Ageing population

How can we use the Internet of Things to help our ageing population in our buildings and homes?

In the developed world, we’re grappling with an ageing population and all the complexities that that brings us. For the United Kingdom, it is estimated that 30% of the population will be over 60 by the year 2050. For other countries like Italy, Germany, Singapore and Japan, this figure is likely to be 40% or more. But, what does this mean for our society?

Growing numbers

With the number of elderly people on the rise, we have increasing pressure on already-stretched resources like health and social care. Since many older people don’t want to leave their homes, there is an increase in demand for outreach nursing care and support. When people age, there are often issues with failing sight, poor hearing, memory loss, dementia, mobility and loneliness and all of these need addressing.

To add to this pressure, there isn’t as much familial support as perhaps there once was a generation ago. More people are dispersing themselves further afield for work or study and are not local enough to provide daily care to their ageing family members. What’s more, people are working longer hours and have less time available to help care for relatives.

There is some good news, though, technology is ever-changing and this is could have positive effects on some of the challenges we face with having an ageing population. IBM is creating the Internet of Things (IoT) and artificial intelligence (AI) to help transform the lives of elderly people and wider society as a whole.

The Internet of Things (IoT)

This is a term that means material devices are connected to the internet. It could be a domestic appliance, a health monitor or a vehicle. When each ‘thing’ is connected, it has its own network address that makes it identifiable. With sensors, ‘things’ are able to register environmental changes and pass on that information via the internet. It is also possible to process or store information or actually initiate some sort of required action. For the older generation, this technology means that, potentially, they can stay in their homes for longer.

Smart technology

With sensors, cognitive systems and connected devices, technology can enable caregivers and family members to monitor their relatives’ health proactively. For example, the UK Company Karantis360 is combining IoT, machine learning and cloud technology with water, humidity and pressure sensors from a company called EnOcean to help their clients’ wellbeing. These systems identify and flag up any unusual behaviour and the solutions mean that caregivers can provide an exceptional service and share information efficiently with a person’s relatives.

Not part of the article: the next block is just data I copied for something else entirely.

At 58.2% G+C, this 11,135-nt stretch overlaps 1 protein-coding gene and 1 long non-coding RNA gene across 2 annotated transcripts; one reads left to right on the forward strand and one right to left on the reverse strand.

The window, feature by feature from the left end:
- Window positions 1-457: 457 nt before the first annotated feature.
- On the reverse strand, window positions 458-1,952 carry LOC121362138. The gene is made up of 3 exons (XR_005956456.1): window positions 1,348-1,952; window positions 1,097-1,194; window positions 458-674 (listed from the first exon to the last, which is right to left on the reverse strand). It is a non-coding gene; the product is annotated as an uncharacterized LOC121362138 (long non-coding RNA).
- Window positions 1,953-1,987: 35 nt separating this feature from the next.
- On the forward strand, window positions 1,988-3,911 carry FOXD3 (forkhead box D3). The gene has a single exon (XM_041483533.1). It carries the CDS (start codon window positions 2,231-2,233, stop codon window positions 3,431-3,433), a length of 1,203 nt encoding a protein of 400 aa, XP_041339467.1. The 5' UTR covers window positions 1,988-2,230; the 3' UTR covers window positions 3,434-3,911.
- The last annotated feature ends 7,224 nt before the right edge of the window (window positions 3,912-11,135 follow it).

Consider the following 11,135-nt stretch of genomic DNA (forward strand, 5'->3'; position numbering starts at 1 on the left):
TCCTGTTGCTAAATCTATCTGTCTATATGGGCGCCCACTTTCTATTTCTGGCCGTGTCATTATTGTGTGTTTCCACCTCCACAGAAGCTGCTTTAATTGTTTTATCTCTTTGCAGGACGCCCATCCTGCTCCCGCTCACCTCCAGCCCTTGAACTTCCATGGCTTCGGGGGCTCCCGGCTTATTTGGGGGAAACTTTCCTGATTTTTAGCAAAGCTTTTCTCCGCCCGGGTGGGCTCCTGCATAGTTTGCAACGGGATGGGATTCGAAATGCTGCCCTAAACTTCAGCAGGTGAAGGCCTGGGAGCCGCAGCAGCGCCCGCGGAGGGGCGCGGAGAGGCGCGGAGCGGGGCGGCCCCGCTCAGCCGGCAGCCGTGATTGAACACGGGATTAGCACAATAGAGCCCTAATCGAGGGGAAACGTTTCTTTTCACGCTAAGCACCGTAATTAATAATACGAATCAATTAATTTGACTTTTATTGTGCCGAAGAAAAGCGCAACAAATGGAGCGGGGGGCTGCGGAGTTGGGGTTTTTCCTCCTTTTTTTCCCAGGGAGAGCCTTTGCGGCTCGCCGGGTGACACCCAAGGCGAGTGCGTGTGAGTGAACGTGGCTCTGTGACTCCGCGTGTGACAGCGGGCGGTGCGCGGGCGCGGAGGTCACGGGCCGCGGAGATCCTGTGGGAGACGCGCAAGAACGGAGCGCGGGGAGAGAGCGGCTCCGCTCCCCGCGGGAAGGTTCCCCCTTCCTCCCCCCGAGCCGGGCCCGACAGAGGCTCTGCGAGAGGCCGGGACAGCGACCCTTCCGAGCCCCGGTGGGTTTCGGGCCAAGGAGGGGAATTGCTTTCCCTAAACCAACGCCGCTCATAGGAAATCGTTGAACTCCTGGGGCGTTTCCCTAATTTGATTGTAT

Another company, Sole Cooperative, provides assisted living facilities and elderly care systems that implement IoT tech to capture location and motion data from wearable sensors. These will alert care staff when a person is behaving differently, which can help nursing staff to provide appropriate assistance to the patients that need it the most.

A top German insurer, R + V Versicherung, has begun a new project with Malteser Hilfsdienst, which is a non-governmental, not-for-profit aid agency. These two organisations have engaged IBM and are building tech that can help to speed up assistance for people in a medical emergency.

Avamere Family has also used IoT technology to enhance the care given while reducing human effort and costs. By using consumer-grade ambient sensors, they are able to measure and monitor people’s daily living activities. This data is correlated to claims data alongside hospital admissions information and provides new insights into how to mitigate risks. Knowing what is happening in this way, means that preventative measures can be put in place.

Empowering older people to maintain their health and wellbeing

IBM is also harnessing its analytics solutions and AI to provide tailored recommendations to elderly people. UK-based designer, Chameleon Technology, makes displays for the home. They are developing a cloud-based platform that is called I-VIE. This uses real-time data from a smart meter that helps people to understand and optimize how they use energy at home. This company is working with Merseyside NHS Trust and Liverpool John Moores University to discover how this system might be able to assist people living with Alzheimer’s disease by noticing behaviour changes.

One of the first signs of Alzheimer’s progression is a change in routine and different patterns of sleep. Abnormal patterns of sleep and changes in routine usually occur more frequently as the disease takes hold. Smart technology is able to detect these gradual changes over long periods of time. Other useful data that can be shared include, for example, the room temperature so that people are able to know that their elderly relatives are warm enough when there is a sudden temperature drop outside.

Another significant problem for older people and many others is arthritis. Living with this condition often means people need a lot of support. There is a charity called Versus Arthritis who have developed a virtual assistant that can provide lifestyle advice and personalised support for people with this medical condition.

Concluding thoughts: future-proof living for the elderly

The examples given here are just the beginning. Many companies have begun developing technology to help our ageing population with their mental and physical limitations. With the use of robotic assistants, the Internet of Things, sensors and other smart technology, it is possible to future-proof living for our ageing population so that we can provide caregivers and clinicians insights into making better decision but also to enable the elderly to continue living independently for as long as possible.